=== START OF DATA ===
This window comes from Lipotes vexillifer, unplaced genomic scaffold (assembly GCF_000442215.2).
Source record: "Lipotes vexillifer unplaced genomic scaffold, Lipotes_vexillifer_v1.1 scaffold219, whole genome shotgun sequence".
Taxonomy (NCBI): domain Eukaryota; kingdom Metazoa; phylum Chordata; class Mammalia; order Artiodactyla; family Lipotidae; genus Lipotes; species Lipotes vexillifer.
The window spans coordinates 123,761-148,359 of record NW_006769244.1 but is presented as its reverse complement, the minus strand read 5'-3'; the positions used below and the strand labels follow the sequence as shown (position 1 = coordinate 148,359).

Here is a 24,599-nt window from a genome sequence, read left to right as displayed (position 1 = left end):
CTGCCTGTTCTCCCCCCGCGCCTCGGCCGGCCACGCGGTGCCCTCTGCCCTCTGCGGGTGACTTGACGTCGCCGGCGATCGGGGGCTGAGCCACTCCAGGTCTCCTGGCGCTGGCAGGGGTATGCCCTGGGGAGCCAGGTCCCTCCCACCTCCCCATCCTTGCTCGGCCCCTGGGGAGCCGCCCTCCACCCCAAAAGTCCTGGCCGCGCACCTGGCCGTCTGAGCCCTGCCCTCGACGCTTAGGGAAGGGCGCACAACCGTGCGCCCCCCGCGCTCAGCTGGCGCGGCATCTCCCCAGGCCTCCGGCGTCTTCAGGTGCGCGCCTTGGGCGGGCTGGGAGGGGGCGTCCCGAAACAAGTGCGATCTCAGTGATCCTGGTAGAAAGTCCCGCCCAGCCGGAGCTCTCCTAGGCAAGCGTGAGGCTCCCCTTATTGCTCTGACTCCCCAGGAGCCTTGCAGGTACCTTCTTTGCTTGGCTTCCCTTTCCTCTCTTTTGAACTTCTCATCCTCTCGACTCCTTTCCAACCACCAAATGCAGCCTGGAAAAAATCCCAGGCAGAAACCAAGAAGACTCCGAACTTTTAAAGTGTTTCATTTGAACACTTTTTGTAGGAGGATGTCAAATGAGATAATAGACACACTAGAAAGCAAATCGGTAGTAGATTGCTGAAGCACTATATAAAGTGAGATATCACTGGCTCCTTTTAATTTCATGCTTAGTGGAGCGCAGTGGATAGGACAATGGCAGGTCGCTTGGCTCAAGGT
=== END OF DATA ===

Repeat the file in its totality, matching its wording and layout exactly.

This window comes from Lipotes vexillifer, unplaced genomic scaffold (assembly GCF_000442215.2).
Source record: "Lipotes vexillifer unplaced genomic scaffold, Lipotes_vexillifer_v1.1 scaffold219, whole genome shotgun sequence".
Taxonomy (NCBI): domain Eukaryota; kingdom Metazoa; phylum Chordata; class Mammalia; order Artiodactyla; family Lipotidae; genus Lipotes; species Lipotes vexillifer.
The window spans coordinates 123,761-148,359 of record NW_006769244.1 but is presented as its reverse complement, the minus strand read 5'-3'; the positions used below and the strand labels follow the sequence as shown (position 1 = coordinate 148,359).

Here is a 24,599-nt window from a genome sequence, read left to right as displayed (position 1 = left end):
CTGCCTGTTCTCCCCCCGCGCCTCGGCCGGCCACGCGGTGCCCTCTGCCCTCTGCGGGTGACTTGACGTCGCCGGCGATCGGGGGCTGAGCCACTCCAGGTCTCCTGGCGCTGGCAGGGGTATGCCCTGGGGAGCCAGGTCCCTCCCACCTCCCCATCCTTGCTCGGCCCCTGGGGAGCCGCCCTCCACCCCAAAAGTCCTGGCCGCGCACCTGGCCGTCTGAGCCCTGCCCTCGACGCTTAGGGAAGGGCGCACAACCGTGCGCCCCCCGCGCTCAGCTGGCGCGGCATCTCCCCAGGCCTCCGGCGTCTTCAGGTGCGCGCCTTGGGCGGGCTGGGAGGGGGCGTCCCGAAACAAGTGCGATCTCAGTGATCCTGGTAGAAAGTCCCGCCCAGCCGGAGCTCTCCTAGGCAAGCGTGAGGCTCCCCTTATTGCTCTGACTCCCCAGGAGCCTTGCAGGTACCTTCTTTGCTTGGCTTCCCTTTCCTCTCTTTTGAACTTCTCATCCTCTCGACTCCTTTCCAACCACCAAATGCAGCCTGGAAAAAATCCCAGGCAGAAACCAAGAAGACTCCGAACTTTTAAAGTGTTTCATTTGAACACTTTTTGTAGGAGGATGTCAAATGAGATAATAGACACACTAGAAAGCAAATCGGTAGTAGATTGCTGAAGCACTATATAAAGTGAGATATCACTGGCTCCTTTTAATTTCATGCTTAGTGGAGCGCAGTGGATAGGACAATGGCAGGTCGCTTGGCTCAAGGT